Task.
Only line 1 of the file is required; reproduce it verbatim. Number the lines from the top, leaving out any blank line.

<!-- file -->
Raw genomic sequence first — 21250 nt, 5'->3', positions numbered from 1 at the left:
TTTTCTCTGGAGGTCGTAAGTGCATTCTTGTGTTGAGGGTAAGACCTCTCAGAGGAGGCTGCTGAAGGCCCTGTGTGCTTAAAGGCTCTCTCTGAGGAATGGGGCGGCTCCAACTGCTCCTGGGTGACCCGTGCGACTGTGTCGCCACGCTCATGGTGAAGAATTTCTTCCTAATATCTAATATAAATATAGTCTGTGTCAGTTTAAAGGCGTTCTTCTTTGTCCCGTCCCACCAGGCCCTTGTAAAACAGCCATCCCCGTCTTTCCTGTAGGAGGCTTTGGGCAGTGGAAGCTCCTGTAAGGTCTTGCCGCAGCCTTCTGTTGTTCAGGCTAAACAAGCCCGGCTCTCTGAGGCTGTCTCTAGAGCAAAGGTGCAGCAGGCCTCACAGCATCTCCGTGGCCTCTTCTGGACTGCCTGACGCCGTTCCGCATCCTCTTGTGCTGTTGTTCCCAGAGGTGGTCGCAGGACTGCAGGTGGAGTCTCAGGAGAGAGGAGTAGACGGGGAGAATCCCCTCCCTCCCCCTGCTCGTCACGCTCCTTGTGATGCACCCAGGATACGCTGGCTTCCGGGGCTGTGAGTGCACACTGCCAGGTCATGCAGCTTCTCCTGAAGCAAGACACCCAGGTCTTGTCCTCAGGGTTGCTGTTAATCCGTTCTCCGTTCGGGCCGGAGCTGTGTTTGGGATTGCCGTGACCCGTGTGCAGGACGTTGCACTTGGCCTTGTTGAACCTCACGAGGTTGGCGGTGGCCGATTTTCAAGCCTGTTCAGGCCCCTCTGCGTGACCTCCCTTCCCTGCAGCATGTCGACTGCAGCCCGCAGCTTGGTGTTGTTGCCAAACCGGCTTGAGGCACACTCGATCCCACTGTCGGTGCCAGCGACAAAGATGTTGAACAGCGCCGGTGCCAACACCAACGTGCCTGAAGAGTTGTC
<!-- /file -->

Raw genomic sequence first — 21250 nt, 5'->3', positions numbered from 1 at the left: